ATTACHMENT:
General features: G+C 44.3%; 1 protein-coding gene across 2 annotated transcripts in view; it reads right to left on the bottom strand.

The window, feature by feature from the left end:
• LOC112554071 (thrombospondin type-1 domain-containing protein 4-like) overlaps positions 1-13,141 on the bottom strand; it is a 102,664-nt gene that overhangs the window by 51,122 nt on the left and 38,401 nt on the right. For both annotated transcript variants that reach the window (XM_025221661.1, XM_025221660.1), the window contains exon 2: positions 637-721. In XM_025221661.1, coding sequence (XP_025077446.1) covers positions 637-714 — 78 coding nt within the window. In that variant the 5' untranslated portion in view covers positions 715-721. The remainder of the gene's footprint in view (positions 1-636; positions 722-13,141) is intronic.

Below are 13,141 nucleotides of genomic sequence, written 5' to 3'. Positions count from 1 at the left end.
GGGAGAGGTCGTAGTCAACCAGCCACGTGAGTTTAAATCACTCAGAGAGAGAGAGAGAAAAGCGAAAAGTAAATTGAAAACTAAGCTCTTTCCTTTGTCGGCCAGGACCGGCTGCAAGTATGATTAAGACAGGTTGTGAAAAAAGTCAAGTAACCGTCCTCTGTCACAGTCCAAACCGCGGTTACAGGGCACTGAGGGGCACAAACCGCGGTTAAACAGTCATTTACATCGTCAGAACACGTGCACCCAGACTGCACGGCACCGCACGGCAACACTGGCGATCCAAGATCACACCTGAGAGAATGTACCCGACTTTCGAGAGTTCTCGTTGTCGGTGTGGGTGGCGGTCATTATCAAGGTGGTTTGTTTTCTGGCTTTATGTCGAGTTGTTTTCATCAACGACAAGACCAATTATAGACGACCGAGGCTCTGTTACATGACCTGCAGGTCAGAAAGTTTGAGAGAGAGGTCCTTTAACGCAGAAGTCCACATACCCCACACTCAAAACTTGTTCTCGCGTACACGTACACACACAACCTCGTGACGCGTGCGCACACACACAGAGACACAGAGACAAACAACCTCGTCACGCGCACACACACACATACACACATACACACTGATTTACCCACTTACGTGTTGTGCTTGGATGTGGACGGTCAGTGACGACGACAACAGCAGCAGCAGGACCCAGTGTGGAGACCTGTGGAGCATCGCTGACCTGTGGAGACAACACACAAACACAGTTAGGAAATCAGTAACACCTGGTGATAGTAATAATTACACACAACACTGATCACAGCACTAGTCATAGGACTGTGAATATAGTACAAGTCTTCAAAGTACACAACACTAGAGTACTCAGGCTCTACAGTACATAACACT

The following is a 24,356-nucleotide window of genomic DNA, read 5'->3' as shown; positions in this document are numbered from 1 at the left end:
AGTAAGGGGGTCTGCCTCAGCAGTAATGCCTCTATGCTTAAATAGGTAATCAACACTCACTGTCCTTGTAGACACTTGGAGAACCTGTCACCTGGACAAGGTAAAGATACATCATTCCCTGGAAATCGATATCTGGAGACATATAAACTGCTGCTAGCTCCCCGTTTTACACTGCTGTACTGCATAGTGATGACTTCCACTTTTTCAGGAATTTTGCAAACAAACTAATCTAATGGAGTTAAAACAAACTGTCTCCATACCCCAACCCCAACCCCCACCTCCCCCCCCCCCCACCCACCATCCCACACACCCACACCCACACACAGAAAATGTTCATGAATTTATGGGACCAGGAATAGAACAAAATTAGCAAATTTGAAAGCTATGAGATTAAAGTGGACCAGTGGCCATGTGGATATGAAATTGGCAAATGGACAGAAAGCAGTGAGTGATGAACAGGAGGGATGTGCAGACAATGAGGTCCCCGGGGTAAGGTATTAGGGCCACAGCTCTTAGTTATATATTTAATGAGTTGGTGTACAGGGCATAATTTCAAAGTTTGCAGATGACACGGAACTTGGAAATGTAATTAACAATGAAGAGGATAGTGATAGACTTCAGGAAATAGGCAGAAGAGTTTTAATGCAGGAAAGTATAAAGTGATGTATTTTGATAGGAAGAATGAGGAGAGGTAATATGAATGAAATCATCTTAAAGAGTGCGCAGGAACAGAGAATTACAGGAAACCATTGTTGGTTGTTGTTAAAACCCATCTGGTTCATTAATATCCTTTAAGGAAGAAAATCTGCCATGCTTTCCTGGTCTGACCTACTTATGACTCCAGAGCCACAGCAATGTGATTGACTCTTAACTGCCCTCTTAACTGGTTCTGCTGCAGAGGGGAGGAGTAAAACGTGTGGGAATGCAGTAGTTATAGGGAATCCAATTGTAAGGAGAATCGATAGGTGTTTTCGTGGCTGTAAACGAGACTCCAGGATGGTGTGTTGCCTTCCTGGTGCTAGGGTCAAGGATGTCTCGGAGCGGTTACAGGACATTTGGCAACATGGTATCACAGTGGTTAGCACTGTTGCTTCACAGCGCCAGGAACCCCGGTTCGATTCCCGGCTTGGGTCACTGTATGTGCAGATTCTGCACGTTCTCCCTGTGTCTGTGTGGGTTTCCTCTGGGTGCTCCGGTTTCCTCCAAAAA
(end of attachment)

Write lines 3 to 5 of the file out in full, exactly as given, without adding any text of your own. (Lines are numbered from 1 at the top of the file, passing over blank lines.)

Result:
• LOC112554071 (thrombospondin type-1 domain-containing protein 4-like) overlaps positions 1-13,141 on the bottom strand; it is a 102,664-nt gene that overhangs the window by 51,122 nt on the left and 38,401 nt on the right. For both annotated transcript variants that reach the window (XM_025221661.1, XM_025221660.1), the window contains exon 2: positions 637-721. In XM_025221661.1, coding sequence (XP_025077446.1) covers positions 637-714 — 78 coding nt within the window. In that variant the 5' untranslated portion in view covers positions 715-721. The remainder of the gene's footprint in view (positions 1-636; positions 722-13,141) is intronic.

Below are 13,141 nucleotides of genomic sequence, written 5' to 3'. Positions count from 1 at the left end.
GGGAGAGGTCGTAGTCAACCAGCCACGTGAGTTTAAATCACTCAGAGAGAGAGAGAGAAAAGCGAAAAGTAAATTGAAAACTAAGCTCTTTCCTTTGTCGGCCAGGACCGGCTGCAAGTATGATTAAGACAGGTTGTGAAAAAAGTCAAGTAACCGTCCTCTGTCACAGTCCAAACCGCGGTTACAGGGCACTGAGGGGCACAAACCGCGGTTAAACAGTCATTTACATCGTCAGAACACGTGCACCCAGACTGCACGGCACCGCACGGCAACACTGGCGATCCAAGATCACACCTGAGAGAATGTACCCGACTTTCGAGAGTTCTCGTTGTCGGTGTGGGTGGCGGTCATTATCAAGGTGGTTTGTTTTCTGGCTTTATGTCGAGTTGTTTTCATCAACGACAAGACCAATTATAGACGACCGAGGCTCTGTTACATGACCTGCAGGTCAGAAAGTTTGAGAGAGAGGTCCTTTAACGCAGAAGTCCACATACCCCACACTCAAAACTTGTTCTCGCGTACACGTACACACACAACCTCGTGACGCGTGCGCACACACACAGAGACACAGAGACAAACAACCTCGTCACGCGCACACACACACATACACACATACACACTGATTTACCCACTTACGTGTTGTGCTTGGATGTGGACGGTCAGTGACGACGACAACAGCAGCAGCAGGACCCAGTGTGGAGACCTGTGGAGCATCGCTGACCTGTGGAGACAACACACAAACACAGTTAGGAAATCAGTAACACCTGGTGATAGTAATAATTACACACAACACTGATCACAGCACTAGTCATAGGACTGTGAATATAGTACAAGTCTTCAAAGTACACAACACTAGAGTACTCAGGCTCTACAGTACATAACACT